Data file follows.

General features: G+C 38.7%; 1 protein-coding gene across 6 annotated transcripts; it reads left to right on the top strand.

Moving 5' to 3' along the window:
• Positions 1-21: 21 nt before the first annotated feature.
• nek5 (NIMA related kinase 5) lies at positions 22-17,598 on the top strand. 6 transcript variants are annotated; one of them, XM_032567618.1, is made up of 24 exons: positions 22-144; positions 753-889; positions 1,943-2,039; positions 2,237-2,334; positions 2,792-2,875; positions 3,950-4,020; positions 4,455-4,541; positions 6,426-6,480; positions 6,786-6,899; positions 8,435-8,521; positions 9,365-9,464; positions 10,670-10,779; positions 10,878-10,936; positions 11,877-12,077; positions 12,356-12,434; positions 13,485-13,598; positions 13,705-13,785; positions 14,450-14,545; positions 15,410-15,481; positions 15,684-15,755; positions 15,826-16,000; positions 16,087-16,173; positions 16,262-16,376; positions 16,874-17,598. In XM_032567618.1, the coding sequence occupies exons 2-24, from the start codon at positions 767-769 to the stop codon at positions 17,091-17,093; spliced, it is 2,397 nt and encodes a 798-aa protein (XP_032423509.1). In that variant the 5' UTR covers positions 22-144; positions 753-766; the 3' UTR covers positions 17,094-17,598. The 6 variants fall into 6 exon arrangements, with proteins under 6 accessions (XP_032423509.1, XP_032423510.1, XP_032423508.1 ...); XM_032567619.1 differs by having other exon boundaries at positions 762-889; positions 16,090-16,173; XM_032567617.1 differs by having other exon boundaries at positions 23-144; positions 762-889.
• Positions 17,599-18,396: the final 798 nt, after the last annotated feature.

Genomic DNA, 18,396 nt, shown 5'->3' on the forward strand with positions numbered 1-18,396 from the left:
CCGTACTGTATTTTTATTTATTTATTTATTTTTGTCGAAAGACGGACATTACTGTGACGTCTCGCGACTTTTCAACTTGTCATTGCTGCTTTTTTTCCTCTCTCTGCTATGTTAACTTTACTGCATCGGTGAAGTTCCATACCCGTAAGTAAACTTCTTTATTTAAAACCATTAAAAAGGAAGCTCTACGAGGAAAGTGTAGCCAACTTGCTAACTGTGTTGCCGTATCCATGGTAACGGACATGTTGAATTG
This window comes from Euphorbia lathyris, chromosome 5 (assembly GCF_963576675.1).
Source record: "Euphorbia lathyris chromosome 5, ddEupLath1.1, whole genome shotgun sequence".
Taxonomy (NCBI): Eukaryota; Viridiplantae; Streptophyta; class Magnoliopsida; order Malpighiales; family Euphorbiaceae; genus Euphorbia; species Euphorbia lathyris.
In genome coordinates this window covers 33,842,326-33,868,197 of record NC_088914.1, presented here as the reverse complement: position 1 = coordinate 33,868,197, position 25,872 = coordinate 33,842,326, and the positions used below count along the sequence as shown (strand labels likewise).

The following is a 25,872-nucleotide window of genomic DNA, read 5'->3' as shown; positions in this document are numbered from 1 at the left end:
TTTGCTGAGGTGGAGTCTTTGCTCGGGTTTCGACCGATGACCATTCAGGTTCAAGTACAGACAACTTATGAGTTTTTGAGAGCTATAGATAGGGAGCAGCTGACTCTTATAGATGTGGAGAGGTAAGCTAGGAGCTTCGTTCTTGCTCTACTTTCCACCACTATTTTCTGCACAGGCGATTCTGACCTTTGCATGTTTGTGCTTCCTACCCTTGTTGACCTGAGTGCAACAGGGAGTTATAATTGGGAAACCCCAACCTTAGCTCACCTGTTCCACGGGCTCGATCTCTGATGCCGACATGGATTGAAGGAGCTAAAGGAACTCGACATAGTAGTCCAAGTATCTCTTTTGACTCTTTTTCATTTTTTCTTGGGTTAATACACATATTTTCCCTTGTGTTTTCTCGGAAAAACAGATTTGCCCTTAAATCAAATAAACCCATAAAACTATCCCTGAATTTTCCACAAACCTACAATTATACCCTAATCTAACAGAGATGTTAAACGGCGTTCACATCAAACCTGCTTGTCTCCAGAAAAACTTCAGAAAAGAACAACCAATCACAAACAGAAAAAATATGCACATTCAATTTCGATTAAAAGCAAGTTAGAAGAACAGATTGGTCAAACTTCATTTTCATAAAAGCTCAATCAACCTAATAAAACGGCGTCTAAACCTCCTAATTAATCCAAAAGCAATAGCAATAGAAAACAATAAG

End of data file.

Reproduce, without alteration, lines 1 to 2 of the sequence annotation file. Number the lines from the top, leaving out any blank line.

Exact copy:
General features: G+C 38.7%; 1 protein-coding gene across 6 annotated transcripts; it reads left to right on the top strand.

Moving 5' to 3' along the window: